The Silicon Valley Bank Collapse Explained

Through its nearly four decades of existence, Silicon Valley Bank served numerous tech startups and became the largest bank by deposits in Silicon Valley. Over a period of just two days in March 2023, the bank went from solvent to broke as depositors rushed to SVB to withdraw their funds, resulting in federal regulators closing the bank for good on March 10, 2023.

SVB’s collapse marked the second largest bank failure in U.S. history after Washington Mutual’s in 2008. While bank failures aren’t uncommon, it’s rare to see banks of SVB’s size become insolvent. When these rare occurrences happen, questions arise about how they can be prevented.

In the following conversation, UW Law Professor Anita Ramasastry provides background on this matter and answers questions surrounding bank failures.

UW Law: Why have banks, such as Silicon Valley Bank, failed in 2023?

Anita Ramasastry (AR): The Silicon Valley Bank failure is the largest bank failure since 2008. This is significant. It's been a long time since the last failure that was as big as this one, which was Washington Mutual.

There are a lot of specific reasons why this happened. Silicon Valley Bank was a bank in the tech area — Silicon Valley, California. Many of its companies were tech startups, so there's a concentration of money from just one sector. When we started to see rising inflation rates and other things, many companies started struggling to get additional financing from venture capital and elsewhere. So, they needed to draw on the deposits they had at Silicon Valley Bank. When you have one industry that suddenly needs cash, many companies will go to the bank and try to withdraw all their money. That's a run on the bank. A bank doesn't have all that cash on hand. Silicon Valley Bank, in this instance, had invested that money because it's better for them to take that money from depositors and invest it. And when these tech startups wanted all their money in cash it resulted in a run on the bank.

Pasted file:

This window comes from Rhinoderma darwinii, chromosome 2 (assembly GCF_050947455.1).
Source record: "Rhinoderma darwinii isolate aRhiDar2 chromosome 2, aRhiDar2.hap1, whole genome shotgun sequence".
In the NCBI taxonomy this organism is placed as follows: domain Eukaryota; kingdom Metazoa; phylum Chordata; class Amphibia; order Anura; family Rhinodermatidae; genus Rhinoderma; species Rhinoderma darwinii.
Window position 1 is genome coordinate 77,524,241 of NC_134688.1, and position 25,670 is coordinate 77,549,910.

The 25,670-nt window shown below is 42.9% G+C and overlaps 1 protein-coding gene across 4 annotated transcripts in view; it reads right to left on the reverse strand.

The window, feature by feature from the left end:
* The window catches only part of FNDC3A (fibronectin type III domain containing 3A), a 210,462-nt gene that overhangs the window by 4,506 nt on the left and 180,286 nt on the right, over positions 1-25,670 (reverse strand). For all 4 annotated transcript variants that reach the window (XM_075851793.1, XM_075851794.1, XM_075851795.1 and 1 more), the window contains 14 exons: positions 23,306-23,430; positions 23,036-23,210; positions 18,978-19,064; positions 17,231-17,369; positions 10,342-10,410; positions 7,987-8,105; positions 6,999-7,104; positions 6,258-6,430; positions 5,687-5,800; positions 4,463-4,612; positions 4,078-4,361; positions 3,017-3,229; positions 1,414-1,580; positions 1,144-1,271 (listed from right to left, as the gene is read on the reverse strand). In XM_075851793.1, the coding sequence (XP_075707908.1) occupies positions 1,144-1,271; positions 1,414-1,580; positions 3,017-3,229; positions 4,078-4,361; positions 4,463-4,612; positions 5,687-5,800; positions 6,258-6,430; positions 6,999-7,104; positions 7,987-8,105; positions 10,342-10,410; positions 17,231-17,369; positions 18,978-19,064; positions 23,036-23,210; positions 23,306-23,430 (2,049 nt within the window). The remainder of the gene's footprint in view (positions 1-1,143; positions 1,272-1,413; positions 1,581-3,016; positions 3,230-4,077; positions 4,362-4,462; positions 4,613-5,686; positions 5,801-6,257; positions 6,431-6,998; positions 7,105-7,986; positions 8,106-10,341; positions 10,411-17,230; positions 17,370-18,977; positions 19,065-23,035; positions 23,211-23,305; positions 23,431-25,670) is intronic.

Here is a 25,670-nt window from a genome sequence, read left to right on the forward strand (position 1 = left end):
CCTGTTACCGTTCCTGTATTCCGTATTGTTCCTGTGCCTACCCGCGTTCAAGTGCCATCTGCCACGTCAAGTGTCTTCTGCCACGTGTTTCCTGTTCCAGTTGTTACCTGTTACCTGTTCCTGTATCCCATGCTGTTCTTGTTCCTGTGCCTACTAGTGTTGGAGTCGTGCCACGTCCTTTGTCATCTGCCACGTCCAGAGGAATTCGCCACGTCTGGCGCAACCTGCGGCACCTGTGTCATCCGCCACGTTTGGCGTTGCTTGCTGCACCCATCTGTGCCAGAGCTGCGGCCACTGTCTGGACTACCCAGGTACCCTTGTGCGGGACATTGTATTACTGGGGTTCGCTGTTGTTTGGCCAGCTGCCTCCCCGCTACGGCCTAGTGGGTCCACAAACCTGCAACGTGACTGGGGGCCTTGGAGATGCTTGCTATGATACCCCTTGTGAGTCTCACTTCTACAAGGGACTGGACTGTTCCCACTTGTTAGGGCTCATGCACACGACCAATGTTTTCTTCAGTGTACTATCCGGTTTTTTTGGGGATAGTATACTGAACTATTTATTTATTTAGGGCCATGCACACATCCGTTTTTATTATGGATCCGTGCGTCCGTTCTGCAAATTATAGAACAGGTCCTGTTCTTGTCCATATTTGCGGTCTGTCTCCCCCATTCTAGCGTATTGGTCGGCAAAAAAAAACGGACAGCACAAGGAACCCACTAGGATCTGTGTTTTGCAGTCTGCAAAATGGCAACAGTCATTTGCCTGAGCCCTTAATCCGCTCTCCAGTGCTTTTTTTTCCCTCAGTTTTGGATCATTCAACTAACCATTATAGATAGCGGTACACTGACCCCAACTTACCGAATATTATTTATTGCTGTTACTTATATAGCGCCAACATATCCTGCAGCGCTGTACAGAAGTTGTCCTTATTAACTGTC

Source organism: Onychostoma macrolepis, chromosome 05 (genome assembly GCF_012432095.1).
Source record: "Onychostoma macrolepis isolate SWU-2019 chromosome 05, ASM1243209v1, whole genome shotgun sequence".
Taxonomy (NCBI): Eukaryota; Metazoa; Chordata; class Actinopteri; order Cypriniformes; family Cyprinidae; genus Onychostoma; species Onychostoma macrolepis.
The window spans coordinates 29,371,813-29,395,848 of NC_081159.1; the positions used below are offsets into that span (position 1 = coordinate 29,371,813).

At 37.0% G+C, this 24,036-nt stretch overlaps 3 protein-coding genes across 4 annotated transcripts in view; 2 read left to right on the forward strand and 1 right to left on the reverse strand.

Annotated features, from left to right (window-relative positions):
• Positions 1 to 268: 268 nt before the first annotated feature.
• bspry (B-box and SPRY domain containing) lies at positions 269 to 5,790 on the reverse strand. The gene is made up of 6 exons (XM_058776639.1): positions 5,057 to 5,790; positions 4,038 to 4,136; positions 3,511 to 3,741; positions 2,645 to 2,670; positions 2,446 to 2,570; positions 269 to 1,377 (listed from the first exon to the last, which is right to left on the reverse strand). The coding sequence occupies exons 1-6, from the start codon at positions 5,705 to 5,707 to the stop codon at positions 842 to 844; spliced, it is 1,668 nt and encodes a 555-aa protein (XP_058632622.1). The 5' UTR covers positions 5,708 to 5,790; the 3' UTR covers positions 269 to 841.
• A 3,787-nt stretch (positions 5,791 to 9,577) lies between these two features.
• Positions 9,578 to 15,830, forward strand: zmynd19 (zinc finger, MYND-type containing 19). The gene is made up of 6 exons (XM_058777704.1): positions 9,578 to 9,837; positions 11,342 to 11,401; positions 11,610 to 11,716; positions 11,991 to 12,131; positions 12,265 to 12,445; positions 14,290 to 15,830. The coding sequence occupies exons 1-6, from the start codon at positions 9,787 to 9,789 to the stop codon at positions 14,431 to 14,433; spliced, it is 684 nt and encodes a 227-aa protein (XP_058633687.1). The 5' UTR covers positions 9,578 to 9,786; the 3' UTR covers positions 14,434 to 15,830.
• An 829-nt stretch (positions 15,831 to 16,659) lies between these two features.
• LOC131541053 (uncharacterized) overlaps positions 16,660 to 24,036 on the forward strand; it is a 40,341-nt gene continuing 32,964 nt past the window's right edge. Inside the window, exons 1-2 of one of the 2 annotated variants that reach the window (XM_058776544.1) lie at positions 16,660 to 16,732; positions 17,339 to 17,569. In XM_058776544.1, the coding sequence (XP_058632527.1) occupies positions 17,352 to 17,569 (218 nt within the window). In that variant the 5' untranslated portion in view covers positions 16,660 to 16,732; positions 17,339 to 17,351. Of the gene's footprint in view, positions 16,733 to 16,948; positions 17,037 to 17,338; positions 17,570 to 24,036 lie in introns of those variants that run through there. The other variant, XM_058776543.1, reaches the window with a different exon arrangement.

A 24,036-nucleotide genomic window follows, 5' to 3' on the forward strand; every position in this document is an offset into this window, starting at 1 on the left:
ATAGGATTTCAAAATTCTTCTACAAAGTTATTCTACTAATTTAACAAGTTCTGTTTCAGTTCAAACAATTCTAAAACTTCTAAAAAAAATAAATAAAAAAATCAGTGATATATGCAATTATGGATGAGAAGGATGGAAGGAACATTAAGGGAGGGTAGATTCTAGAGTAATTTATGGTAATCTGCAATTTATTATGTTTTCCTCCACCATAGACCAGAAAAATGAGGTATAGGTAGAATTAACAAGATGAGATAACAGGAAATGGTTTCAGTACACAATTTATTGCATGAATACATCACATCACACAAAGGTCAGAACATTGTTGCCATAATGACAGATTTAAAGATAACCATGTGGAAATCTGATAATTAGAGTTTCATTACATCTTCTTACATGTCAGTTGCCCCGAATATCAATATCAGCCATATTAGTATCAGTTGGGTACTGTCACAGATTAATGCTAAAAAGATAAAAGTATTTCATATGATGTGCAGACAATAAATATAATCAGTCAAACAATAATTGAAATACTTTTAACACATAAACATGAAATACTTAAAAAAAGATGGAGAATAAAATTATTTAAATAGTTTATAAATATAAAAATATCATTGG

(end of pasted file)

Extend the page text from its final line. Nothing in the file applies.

UW Law: What happened to Silicon Valley Bank when this “run on the bank” occurred?

AR: When all these tech startups and companies started to withdraw their cash, Silicon Valley Bank had to find that cash because they didn't have it all. They had locked it up in low-yield treasury bonds that would pay interest. But given the rate of inflation — the interest rate was under 2%, very low — the bonds were worth more if they were held for a long time. But Silicon Valley Bank had to sell them quickly and at a loss. So, what happened was Silicon Valley Bank incurred a huge loss. As a result, they had to try to raise more money by issuing their own bonds on the open market. All of that created a perfect storm, where it led to even more worry among their customers. So, it was just one of these things where you ended up with an insolvent bank because they didn't have the liquidity they needed.

UW Law: Does one bank failing cause a “domino effect” where other banks fail as well?

AR: This is what we worry about. I'm a former bank regulator — I used to work at the Federal Reserve — and this is what we call contagion or systemic risk. Banks are interlinked and so if there's a run on one bank, that may lead to a lack of confidence in the market and runs on others.

We've seen a little bit of that. There's another bank, Signature Bank for example, that is more of a regional bank that also needed to be bailed out by the Federal Deposit Insurance Company. Fortunately, though, the Federal Reserve has been proactive in addressing this issue to try to contain that contagion.

UW Law: Why are bank failures difficult to predict?